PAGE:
General Discussion > The Kayak section

First yak advice needed

(1/5) > >>

Twid:
What’s up everyone? I’m interested in buying my first kayak, but I have known idea what I’m looking for. I know I would use it for fishing in the SF Bay Area, dropping crab traps and diving off our coast. Any information or suggestions would be awesome. What you you all recommend? I don’t want anything cheep and I’m not opposed of buying used.

P.s. don’t tell my chick I don’t want her cutting my body off my manhood.

WFO
Twid

ryang85:

--- Quote from: Twid on April 01, 2018, 05:42:25 PM ---What’s up everyone? I’m interested in buying my first kayak, but I have known idea what I’m looking for. I know I would use it for fishing in the SF Bay Area, dropping crab traps and diving off our coast. Any information or suggestions would be awesome. What you you all recommend? I don’t want anything cheep and I’m not opposed of buying used.

P.s. don’t tell my chick I don’t want her cutting my body off my manhood.

WFO
Twid

--- End quote ---
Tons of post on here already you should sort through with the search.
But all i can say is there is a kayak for every person.  Weight is a huge issue on newer kayaks.  Generaly for diving you want a long, narrow kayak that paddles and tracks well while stability is less important. But that is for you to decide. I have a trident ultra 4.3  that i got off ebay for cheep and I really like it, other than it is a little on the heavier side but still  plenty manageable.   

Sent from my SM-G930V using Tapatalk

DG:
I think the first time I dove with Ryan he had a hollowed out log with 5 gallon bucket lids for paddles.  So he can say stability is not an issue.  I really prefer not felling like I am going to roll right into the ocean all day even if my intent is to dive in. 

I have paddled and pedaled several different kayaks but do think most people who really get into it end up with numerous kayaks so as long as you like the features and size just go for it.  Most often when Diving with others I see, Hobies, wilderness systems, ocean kayaks or Jackson kayaks.  So any of them should be a good start.  At least better than a Walmart or Costco kayak.  If you think you want something different later then you can always keep the first one for a spare or loaner or sell it and put the money towards a new one.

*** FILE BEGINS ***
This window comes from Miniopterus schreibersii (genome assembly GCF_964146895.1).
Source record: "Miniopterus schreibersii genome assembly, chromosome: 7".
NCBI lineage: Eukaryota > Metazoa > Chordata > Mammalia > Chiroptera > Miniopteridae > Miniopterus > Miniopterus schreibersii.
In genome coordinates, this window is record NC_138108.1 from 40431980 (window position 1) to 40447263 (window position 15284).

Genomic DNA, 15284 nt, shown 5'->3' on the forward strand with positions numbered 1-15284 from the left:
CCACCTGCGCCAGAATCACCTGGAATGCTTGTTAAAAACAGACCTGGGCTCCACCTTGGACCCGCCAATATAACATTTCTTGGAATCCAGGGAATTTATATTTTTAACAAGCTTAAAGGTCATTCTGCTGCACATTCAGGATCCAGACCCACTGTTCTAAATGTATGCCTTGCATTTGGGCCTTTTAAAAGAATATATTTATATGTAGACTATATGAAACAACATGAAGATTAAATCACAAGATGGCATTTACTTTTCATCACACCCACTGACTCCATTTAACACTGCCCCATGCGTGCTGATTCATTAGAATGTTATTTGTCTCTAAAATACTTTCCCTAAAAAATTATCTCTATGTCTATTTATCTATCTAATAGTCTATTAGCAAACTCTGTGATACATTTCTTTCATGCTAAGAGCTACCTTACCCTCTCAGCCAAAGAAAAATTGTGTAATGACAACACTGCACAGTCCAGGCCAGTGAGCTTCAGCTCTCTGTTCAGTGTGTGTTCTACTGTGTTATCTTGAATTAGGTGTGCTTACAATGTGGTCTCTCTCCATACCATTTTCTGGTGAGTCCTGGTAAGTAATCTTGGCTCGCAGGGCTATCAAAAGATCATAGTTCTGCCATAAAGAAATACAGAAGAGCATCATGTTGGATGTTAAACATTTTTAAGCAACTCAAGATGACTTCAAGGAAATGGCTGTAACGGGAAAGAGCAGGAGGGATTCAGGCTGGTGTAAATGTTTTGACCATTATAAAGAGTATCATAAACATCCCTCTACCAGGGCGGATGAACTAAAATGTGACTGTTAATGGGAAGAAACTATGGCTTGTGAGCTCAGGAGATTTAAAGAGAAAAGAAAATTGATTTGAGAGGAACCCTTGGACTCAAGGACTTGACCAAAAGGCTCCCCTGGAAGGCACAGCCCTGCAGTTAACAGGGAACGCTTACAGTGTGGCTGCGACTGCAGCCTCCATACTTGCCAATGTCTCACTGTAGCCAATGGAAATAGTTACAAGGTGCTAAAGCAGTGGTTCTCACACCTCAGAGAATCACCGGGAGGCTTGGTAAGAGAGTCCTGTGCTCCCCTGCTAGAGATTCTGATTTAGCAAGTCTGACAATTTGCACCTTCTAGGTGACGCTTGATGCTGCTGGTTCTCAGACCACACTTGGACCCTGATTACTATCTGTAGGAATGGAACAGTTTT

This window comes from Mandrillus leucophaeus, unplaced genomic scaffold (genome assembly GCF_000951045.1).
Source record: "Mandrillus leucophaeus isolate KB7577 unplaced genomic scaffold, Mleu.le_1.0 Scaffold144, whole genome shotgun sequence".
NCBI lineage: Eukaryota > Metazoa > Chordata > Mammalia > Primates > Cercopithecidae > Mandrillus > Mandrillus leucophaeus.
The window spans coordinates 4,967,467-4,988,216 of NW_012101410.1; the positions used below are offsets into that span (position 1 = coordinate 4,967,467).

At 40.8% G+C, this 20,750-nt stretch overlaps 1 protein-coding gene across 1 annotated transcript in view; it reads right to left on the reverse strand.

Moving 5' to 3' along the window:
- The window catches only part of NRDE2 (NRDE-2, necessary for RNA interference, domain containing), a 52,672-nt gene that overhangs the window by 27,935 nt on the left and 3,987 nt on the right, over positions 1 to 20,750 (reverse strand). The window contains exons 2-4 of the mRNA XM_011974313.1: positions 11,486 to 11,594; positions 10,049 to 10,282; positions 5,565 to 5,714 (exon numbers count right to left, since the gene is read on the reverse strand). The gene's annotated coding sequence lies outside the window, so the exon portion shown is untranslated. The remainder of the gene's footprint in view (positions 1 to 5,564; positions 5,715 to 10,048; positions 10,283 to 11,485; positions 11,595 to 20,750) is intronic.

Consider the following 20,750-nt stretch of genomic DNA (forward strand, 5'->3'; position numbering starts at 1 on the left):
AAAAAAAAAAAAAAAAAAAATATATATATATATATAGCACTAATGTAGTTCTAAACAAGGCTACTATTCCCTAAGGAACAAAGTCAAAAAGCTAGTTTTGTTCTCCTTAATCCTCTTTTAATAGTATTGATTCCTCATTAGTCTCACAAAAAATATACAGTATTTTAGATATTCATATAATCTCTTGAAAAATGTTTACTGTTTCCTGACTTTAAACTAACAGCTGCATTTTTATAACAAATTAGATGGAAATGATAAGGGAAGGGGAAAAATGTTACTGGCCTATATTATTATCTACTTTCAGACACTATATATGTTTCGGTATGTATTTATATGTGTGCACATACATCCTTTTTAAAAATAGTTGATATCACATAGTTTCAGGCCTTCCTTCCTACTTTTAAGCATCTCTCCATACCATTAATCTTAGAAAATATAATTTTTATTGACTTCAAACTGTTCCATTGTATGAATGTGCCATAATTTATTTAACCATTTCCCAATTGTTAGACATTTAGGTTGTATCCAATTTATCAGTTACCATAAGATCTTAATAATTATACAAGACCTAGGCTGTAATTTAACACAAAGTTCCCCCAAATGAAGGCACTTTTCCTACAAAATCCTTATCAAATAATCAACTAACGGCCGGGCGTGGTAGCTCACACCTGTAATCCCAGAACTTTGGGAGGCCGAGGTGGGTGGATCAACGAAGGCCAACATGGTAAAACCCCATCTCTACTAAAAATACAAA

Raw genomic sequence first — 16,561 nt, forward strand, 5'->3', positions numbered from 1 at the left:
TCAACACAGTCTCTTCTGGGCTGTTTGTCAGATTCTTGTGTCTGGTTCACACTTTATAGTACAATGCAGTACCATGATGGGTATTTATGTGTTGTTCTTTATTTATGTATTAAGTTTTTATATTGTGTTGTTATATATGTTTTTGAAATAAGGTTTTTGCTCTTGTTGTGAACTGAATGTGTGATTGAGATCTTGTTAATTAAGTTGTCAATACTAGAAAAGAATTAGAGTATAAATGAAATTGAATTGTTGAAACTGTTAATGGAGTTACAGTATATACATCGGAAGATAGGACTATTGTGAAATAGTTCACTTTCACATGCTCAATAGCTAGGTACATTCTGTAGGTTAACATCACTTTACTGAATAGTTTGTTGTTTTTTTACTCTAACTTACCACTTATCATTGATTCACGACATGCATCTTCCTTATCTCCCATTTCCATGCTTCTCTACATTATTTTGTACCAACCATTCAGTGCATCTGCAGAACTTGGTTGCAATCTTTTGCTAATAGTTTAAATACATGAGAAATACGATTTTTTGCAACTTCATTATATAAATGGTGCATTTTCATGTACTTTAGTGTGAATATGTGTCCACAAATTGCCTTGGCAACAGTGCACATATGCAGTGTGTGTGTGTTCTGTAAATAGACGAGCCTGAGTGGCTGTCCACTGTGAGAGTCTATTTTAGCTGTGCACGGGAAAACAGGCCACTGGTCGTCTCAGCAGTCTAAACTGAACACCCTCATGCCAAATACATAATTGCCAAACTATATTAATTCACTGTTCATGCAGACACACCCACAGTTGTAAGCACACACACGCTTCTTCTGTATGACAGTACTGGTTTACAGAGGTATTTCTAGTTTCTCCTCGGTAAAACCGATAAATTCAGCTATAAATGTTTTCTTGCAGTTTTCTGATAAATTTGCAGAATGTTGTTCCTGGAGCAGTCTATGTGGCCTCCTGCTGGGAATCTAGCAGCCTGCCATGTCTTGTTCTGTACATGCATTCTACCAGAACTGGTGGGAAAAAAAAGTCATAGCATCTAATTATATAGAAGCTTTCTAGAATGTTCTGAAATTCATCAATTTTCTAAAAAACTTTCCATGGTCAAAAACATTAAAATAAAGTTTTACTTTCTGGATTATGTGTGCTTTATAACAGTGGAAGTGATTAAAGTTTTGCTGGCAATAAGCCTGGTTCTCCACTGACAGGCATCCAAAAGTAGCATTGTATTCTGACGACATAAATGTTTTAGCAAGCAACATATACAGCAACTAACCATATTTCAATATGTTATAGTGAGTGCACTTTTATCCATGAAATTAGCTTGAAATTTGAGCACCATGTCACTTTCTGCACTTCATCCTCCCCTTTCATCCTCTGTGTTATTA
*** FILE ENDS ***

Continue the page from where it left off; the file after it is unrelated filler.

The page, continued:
Good luck trying to decide. 

ryang85:

--- Quote from: DG on April 01, 2018, 09:37:29 PM ---I think the first time I dove with Ryan he had a hollowed out log with 5 gallon bucket lids for paddles.  So he can say stability is not an issue.  I really prefer not felling like I am going to roll right into the ocean all day even if my intent is to dive in. 

I have paddled and pedaled several different kayaks but do think most people who really get into it end up with numerous kayaks so as long as you like the features and size just go for it.  Most often when Diving with others I see, Hobies, wilderness systems, ocean kayaks or Jackson kayaks.  So any of them should be a good start.  At least better than a Walmart or Costco kayak.  If you think you want something different later then you can always keep the first one for a spare or loaner or sell it and put the money towards a new one. 

Good luck trying to decide.

--- End quote ---
You can mock my scrambler all you want but in all of its glory it weighed 40 pounds at 11 feet and could surf launch 10 times better than an other kayak ive tried.
 
I mean derrek used a scupper that was equaly as vintage.   He was the only one who could beat me in the who has the most water inside the kayak game.


Sent from my SM-G930V using Tapatalk

Rob102:
I used to have a stable kayak. It was so slow and heavy. When I tried a narrower kayak I was clumsy but that only lasted a day or two.

Kayaks have a primary and secondary stability. Primary is what people refer to as stable, it is what eliminates the initial rock and roll which makes it feel tippy. Secondary is the actual stability that keeps you right side up. Kayaks will rock and feel tippy long before they will actually capsize. Once you get used to the primary stability or tippiness, you no longer notice it, so imo stability is a non-issue for a diver. However, if you are going to hnl fish or pack crab pots a wider platform may be appropriate.

Navigation

[0] Message Index

[#] Next page

Go to full version